It was definitely a more hardcore crowd than what had become the norm in Zuccotti's heyday; the winter has burned away the fat of the movement. There were bearded socialists, crust punks, anarchists, and veteran Occupiers who had just gotten out of jail after Saturday's protest. Organizers are staging weekly "spring training" marches every Friday, as well as orientation days to rebuild their numbers in advance of the May 1 strike.
Still, a bald Russian guy named Recai Iskander with a live streaming camera strapped to his chest looked around Union Square park and complained to me about all the "warm weather Occupiers" who had come out now that the temperature had broken 60. He said he'd spent every day down at Zuccotti during the winter.
But an encampment like Zuccotti will likely not be the centerpiece of Occupy this time around—at least not in New York. The burgeoning Union Square encampment was dismantled, rather efficiently, by NYPD last night. Allowing protesters to make a home in Zuccotti was a huge tactical error by the NYPD, and I doubt they'll let something like that spring up again. Mayor Bloomberg has made his thoughts on dealing with illegal encampments cartoonishly clear.
Wedes imagines that the police's determination to crack down on encampments this spring might lead to a more dynamic form of protest.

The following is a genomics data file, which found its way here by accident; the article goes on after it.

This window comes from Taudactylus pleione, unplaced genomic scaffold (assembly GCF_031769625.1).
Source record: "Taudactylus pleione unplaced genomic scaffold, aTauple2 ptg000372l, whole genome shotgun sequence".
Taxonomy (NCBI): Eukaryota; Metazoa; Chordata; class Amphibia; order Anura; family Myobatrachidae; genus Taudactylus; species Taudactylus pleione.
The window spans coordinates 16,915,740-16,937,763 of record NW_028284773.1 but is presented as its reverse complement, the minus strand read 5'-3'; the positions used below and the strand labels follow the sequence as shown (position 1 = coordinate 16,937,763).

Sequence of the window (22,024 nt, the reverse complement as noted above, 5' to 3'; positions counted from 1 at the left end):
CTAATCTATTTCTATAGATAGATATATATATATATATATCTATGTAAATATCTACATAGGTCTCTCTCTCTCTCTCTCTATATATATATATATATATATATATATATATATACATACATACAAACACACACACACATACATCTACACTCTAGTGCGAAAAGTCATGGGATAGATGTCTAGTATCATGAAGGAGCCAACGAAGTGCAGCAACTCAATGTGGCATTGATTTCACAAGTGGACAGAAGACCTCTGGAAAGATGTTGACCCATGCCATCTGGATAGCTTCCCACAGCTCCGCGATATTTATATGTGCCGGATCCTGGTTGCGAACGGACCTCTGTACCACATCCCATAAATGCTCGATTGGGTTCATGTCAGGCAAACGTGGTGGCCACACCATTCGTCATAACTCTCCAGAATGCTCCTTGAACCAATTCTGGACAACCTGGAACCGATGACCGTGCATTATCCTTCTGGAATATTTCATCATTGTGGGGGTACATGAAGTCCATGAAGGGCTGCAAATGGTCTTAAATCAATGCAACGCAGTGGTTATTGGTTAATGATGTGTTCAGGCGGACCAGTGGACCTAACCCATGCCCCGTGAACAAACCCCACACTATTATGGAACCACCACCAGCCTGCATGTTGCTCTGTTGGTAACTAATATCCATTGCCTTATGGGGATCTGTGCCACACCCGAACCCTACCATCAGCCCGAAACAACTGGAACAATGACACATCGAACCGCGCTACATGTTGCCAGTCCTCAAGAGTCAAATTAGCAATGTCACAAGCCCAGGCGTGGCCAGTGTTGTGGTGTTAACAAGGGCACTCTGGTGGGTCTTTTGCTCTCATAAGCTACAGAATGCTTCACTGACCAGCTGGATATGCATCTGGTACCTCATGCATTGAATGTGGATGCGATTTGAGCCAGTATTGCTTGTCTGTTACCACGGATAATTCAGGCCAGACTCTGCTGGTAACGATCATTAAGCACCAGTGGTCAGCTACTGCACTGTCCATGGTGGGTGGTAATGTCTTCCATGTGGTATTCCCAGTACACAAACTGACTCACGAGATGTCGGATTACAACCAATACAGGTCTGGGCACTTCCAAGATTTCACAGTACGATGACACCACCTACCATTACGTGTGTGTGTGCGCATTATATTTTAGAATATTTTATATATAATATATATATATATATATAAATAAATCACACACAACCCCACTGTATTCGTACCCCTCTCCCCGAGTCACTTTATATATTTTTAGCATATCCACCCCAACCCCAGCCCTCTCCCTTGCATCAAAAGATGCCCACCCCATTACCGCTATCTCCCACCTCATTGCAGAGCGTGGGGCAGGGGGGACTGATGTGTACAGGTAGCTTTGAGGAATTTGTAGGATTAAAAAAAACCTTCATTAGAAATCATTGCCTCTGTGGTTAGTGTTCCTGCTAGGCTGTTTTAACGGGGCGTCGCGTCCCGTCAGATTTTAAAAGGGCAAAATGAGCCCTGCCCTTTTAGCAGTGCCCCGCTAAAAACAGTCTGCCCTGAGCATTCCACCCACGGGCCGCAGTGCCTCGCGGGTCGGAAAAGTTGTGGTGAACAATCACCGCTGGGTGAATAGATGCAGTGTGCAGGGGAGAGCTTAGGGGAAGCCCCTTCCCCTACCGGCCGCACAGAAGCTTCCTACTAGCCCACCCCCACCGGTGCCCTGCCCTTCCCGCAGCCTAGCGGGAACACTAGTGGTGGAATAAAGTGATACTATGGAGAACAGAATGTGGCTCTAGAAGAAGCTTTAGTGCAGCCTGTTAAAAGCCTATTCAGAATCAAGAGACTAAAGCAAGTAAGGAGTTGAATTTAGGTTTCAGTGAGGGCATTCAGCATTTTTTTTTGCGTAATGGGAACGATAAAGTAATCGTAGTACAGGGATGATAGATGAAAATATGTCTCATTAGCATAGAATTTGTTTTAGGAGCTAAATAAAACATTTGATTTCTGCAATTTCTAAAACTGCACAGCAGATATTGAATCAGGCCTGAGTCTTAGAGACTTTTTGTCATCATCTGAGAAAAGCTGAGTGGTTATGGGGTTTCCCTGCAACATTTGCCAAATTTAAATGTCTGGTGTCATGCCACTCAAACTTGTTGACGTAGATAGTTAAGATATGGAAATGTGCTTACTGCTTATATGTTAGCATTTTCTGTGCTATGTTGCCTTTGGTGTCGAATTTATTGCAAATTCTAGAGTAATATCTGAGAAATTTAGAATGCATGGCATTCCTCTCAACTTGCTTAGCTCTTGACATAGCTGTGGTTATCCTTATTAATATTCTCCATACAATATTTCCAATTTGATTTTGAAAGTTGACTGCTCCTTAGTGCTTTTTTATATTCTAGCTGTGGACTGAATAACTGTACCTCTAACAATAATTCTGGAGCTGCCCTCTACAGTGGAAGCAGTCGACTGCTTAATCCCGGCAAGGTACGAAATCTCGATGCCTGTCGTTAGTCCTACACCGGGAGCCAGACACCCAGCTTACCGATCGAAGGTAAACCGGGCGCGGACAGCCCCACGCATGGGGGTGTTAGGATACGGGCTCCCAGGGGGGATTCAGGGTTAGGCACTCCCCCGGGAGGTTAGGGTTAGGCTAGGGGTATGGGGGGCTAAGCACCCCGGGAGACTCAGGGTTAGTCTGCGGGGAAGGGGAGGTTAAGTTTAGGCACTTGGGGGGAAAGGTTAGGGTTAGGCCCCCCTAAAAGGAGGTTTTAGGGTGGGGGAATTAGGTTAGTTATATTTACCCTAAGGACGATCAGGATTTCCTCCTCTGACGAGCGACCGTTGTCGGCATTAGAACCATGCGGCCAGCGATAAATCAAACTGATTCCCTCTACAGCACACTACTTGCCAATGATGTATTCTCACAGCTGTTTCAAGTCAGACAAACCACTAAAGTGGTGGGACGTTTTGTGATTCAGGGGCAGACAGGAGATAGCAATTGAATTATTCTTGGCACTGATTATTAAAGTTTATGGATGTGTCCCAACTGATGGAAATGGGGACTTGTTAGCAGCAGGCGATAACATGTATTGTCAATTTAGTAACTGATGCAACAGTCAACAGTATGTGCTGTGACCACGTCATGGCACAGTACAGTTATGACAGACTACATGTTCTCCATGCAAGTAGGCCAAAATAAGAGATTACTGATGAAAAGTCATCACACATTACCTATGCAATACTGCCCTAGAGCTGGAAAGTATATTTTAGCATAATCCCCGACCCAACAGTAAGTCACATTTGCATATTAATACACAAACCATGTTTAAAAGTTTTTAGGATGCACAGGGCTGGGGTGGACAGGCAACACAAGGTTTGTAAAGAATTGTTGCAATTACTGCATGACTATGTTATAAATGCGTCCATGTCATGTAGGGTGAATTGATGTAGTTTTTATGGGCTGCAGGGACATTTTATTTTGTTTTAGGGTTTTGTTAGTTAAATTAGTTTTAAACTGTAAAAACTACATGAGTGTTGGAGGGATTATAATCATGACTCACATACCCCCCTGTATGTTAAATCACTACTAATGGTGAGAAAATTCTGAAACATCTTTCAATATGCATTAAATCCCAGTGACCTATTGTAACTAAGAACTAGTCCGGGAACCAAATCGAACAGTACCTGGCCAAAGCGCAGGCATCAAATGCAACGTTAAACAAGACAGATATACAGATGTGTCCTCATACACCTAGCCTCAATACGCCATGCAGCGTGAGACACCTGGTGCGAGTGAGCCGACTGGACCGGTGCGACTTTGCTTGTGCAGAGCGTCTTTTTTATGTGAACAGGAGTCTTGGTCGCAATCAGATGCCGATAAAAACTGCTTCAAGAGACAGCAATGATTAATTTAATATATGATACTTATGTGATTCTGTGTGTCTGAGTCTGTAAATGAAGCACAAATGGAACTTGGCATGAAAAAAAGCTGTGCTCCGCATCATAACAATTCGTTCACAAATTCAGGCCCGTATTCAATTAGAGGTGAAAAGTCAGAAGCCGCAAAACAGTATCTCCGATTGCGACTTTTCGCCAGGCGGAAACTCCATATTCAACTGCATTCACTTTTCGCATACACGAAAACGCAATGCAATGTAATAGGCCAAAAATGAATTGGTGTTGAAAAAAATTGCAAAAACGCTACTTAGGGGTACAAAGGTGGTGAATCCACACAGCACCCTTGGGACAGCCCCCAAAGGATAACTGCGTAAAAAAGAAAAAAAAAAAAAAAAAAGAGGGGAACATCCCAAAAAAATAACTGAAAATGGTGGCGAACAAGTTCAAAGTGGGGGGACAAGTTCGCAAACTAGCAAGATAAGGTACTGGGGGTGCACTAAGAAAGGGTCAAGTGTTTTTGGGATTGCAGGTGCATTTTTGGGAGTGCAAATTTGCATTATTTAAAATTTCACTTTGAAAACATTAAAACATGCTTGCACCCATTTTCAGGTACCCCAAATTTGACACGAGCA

"You're going to see a new flavor of direct actions," he said. "More spontaneous, more targeted at specific things, specific institutions, More mobile and more decentralized."
In the end, the NYPD's zeal might help the movement—it really took off after last fall's pepper spray video, after all. And Wedes says Occupy is shifting focus to entrenching itself in local communities, rather than taking over public spaces.
However they do it, Occupy needs an influx of new energy. The movement never went away, but at points this winter it seemed to disappear into its own internal divisions. The role of the Black Bloc in OWS—a tactic that has protesters don masks and hoodies and sometimes smash stuff—sparked a smackdown between two respected radical thinkers and OWS supporters, journalist Chris Hedges and the anthropologist David Graeber. Indoor meetings of the Spokes Council in New York, one of Occupy's two main coordinating bodies, have repeatedly descended into chaos, and in January a physical fight broke out over some unidentified disagreement.
And over the winter a tinge of paranoia has threatened the transparency that has been Occupy's greatest strength, no doubt propelled by an oppressive surveillance campaign waged by the NYPD. Tim Pool, a live streamer who has tirelessly documented the protests for his TimCast channel, was attacked by a masked protester in January and accused of being a "snitch." One newish Occupy associate complained to me that he had trouble winning the trust of other protesters because they thought he was an undercover cop.
But now it's spring, and Occupy can stretch its legs. We're going to see a few weeks of dramatic actions, as Occupy tries to capitalize on a winter of organizing to reassert itself as the force that brought thousands over the Brooklyn Bridge in October. Whether anyone else will care enough to join them on May 1 is still very much an open question.